Results of the Antibody Mediated Prevention (AMP) studies to be presented at the IAS HIV Research for Prevention (HIVR4P
// Virtual) conference.
Tuesday, 26 January, 2021 (Geneva, Switzerland) — IAS – the International AIDS Society – welcomes new results from two proof-of-concept studies (HVTN 704/HPTN 085 and
HVTN 703/HPTN 081- the AMP Studies) demonstrating that infusions of the broadly neutralizing monoclonal HIV antibody
(bNAb) VRC01 can prevent some HIV infections.
Results of the study were discussed in a press conference today prior to the opening of the 4th HIV Research for Prevention Conference
(HIVR4P // Virtual), and will be reviewed in more detail in two HIVR4P conference presentations on Wednesday 27 January at 15.00 UTC
and Thursday 4 February at 17.30 UTC.
The AMP results include data from more than 4,600 participants in two studies that enrolled HIV-negative men and
transgender people who have sex with men in the U.S., Brazil and Peru (HVTN 704/HPTN 085) and HIV-negative cisgender
women in sub-Saharan Africa (HVTN 703/HPTN 081).
The studies build off of traditional concepts of vaccination, in which a vaccine primes the immune system to make
antibodies that can neutralize an infectious agent such as HIV. Instead of priming recipients to create antibodies, the
AMP study infused participants with an antibody called VRC01, or a placebo, at eight-week intervals over 80 weeks. With
this approach, known as passive immunization, AMP participants who received the antibody were 75 per cent less likely to
become infected with a strain of HIV that had been shown to be sensitive to VRC01 in in vitro studies. Importantly, however, the AMP studies also found that VRC01 was not protective against many strains of the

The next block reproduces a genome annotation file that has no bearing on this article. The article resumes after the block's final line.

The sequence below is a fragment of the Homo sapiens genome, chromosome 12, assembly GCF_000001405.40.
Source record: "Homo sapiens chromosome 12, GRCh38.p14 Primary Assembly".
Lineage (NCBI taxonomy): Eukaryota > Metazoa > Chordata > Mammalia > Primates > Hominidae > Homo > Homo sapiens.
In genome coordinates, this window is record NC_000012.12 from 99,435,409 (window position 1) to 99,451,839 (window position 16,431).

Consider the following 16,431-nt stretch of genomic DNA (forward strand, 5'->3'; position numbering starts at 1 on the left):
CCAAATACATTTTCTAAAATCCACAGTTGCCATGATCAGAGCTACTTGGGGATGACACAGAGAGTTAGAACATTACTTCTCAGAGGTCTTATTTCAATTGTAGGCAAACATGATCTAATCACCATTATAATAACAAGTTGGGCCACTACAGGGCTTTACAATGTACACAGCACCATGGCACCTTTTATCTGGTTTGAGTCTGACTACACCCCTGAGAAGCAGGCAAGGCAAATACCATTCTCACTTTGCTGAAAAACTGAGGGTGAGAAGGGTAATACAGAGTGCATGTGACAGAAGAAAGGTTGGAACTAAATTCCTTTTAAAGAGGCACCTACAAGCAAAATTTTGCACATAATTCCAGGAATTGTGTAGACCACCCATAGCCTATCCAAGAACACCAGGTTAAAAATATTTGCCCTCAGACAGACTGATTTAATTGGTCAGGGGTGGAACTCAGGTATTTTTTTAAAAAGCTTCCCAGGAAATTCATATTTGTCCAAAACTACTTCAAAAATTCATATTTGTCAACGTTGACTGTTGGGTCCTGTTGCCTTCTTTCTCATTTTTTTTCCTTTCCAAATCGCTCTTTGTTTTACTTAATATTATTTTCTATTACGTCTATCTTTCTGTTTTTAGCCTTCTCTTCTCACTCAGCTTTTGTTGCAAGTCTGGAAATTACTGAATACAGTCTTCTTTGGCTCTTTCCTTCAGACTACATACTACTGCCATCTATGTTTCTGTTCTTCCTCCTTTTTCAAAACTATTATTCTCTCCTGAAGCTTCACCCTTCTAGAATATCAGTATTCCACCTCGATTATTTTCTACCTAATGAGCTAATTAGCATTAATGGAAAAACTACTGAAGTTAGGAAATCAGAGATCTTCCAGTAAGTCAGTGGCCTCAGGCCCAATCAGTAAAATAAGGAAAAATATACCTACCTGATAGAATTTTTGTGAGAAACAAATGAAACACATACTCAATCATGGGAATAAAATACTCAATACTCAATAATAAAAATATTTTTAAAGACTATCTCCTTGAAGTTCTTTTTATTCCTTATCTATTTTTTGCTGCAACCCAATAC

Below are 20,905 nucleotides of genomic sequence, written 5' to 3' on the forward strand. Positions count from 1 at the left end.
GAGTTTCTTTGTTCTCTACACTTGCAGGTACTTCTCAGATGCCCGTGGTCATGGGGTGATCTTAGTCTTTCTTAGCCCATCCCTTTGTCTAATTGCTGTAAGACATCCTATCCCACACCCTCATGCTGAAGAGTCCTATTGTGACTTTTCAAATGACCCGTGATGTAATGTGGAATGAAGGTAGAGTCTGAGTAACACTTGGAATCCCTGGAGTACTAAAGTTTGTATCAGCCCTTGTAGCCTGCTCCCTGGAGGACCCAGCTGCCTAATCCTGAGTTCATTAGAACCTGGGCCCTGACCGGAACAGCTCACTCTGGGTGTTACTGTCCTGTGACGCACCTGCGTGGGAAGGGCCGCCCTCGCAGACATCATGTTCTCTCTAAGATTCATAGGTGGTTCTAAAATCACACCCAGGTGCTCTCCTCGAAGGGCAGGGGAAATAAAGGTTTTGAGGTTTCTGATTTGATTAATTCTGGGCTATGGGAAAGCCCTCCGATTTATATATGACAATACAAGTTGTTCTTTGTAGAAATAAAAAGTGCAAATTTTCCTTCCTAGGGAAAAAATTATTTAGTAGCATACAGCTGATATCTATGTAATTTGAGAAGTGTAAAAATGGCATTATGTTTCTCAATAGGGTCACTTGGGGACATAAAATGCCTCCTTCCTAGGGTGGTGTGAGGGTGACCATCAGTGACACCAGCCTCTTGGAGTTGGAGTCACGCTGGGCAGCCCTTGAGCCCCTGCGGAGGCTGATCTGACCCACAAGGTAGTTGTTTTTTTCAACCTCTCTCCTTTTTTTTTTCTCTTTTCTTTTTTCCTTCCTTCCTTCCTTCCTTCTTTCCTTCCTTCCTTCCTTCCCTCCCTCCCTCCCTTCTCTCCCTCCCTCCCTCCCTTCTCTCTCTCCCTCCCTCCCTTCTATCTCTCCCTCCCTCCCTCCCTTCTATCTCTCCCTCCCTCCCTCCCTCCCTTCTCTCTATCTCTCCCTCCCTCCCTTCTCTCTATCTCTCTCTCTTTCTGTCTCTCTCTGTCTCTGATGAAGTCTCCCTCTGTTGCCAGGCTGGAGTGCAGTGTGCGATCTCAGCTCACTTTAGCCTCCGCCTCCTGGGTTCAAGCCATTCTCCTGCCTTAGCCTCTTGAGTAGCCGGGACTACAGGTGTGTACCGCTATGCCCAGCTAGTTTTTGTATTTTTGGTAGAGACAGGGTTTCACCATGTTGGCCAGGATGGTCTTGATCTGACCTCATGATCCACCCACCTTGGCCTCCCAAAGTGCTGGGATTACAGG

virus. The study findings support the need for additional research on infusions with multiple antibodies capable of
achieving broader protection against a variety of HIV strains.
“AMP is an exciting proof-of-concept of a new and innovative potential form of HIV prevention,” said Adeeba Kamarulzaman, President of the IAS. “These studies open an important door to what may one day become yet another important approach
to preventing HIV infection.”
“Like most innovative research studies, AMP produced complex results that also raise important new questions for
researchers,” said Roger Tatoud, Deputy Director of HIV Programmes and Advocacy at IAS and head of the IAS’s Global HIV Vaccine Enterprise. “Moving
forward, the field must consider the dual challenges of developing cocktails of antibodies that are both more broadly
effective and more easily and practically delivered, while remaining affordable and accessible
To help address those questions, the IAS will host an upcoming series of webinars with AMP study investigators to
explore the results of these studies and their implications for future development of passive immunization approaches.
Registration for the HIVR4P // Virtual conference (26 & 27 January and 3 & 4 February), which includes presentation of the AMP results along with the latest research on antibody-mediated
prevention, HIV vaccines, pre-exposure prophylaxis, treatment as prevention and new and emerging forms of prevention is
available at: https://www.hivr4p.org/registration/
“AMP was a well-conducted study with excellent participant safety and retention,” said Susan Buchbinder, Chair of the IAS’s Global HIV Vaccine Enterprise Advisory Group. “We congratulate everyone involved, and in particular
the study volunteers and team, who have made a vital contribution to HIV prevention research. With 1.7 million new HIV
infections last year, HIV remains an enormous global health crisis that requires multiple prevention options. AMP
demonstrates both the importance and the value of maintaining a strong, ongoing commitment to HIV prevention research.”
Additional Enterprise materials on both of the AMP studies and on Passive Immunization are available at https://vaccineenterprise.org/
More information about the study
The AMP (Antibody Mediated Prevention) Studies are conducted by the HIV Vaccine Trials Network and the HIV Prevention
Trials Network (HPTN) and sponsored by NIH’s National Institute of Allergy and Infectious Diseases (NIAID).